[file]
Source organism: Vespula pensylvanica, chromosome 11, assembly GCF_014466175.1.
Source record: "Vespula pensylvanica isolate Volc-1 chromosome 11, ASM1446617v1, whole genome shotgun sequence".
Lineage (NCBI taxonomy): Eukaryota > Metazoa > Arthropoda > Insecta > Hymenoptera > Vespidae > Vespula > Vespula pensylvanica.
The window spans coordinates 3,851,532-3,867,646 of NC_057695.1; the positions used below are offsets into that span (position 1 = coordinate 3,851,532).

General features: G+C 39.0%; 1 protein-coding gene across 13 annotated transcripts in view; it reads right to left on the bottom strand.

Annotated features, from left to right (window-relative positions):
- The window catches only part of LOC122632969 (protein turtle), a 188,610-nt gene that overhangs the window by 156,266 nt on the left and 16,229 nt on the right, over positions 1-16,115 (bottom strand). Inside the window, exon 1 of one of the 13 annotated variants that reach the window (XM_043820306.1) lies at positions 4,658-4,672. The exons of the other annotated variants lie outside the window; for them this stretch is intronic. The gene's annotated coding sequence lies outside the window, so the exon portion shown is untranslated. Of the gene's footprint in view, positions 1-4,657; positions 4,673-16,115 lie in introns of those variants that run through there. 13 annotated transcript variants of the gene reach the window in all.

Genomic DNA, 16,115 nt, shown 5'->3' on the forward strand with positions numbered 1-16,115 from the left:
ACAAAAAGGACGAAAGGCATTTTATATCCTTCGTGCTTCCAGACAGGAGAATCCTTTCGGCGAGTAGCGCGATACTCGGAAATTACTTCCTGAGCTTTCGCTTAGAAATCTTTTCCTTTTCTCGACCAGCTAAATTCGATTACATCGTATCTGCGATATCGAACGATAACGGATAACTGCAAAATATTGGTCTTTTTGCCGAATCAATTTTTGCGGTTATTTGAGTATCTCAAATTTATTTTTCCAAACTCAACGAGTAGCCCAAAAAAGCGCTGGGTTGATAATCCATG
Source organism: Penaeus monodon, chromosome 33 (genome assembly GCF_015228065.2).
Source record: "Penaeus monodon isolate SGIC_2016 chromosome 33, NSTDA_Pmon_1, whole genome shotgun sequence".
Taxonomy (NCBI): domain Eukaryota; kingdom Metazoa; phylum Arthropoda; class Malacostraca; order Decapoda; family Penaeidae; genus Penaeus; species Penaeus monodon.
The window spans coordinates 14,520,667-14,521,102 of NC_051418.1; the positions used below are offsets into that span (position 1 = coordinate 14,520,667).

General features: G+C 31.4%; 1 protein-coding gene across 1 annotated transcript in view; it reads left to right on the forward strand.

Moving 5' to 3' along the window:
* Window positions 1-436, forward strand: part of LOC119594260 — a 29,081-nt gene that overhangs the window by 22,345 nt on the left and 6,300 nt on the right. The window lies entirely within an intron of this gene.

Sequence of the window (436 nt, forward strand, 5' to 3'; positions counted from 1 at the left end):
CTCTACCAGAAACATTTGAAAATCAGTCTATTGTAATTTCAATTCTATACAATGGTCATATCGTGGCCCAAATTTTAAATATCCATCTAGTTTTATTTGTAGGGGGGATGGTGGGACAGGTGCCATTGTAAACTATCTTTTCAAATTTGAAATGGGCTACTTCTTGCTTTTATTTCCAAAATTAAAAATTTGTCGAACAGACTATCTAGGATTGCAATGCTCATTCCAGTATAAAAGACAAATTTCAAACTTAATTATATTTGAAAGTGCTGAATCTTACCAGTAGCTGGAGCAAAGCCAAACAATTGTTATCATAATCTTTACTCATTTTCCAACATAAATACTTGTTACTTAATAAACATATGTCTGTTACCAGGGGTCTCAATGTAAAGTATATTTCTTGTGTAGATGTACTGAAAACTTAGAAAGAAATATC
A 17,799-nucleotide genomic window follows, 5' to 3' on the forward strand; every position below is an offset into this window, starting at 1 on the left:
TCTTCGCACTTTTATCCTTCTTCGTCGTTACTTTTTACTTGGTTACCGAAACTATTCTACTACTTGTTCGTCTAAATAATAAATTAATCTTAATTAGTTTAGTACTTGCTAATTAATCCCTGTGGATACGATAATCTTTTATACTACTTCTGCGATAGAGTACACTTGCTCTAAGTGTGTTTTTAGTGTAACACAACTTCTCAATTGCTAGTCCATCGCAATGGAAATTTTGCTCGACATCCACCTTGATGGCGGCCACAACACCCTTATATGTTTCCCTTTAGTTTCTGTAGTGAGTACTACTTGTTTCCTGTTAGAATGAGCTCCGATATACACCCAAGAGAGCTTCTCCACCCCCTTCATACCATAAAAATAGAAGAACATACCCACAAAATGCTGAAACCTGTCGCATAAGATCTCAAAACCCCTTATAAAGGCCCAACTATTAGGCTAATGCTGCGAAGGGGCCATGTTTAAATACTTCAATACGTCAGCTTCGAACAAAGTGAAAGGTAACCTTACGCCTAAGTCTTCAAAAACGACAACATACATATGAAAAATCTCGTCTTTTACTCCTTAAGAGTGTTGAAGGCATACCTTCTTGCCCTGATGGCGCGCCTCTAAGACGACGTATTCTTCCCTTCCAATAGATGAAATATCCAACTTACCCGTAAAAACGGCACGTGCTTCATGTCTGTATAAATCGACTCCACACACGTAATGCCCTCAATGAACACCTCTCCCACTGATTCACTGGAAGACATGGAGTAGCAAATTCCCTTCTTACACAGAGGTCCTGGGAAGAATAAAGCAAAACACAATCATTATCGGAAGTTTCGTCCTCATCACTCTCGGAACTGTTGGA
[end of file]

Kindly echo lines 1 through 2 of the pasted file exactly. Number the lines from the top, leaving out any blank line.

Source organism: Vespula pensylvanica, chromosome 11, assembly GCF_014466175.1.
Source record: "Vespula pensylvanica isolate Volc-1 chromosome 11, ASM1446617v1, whole genome shotgun sequence".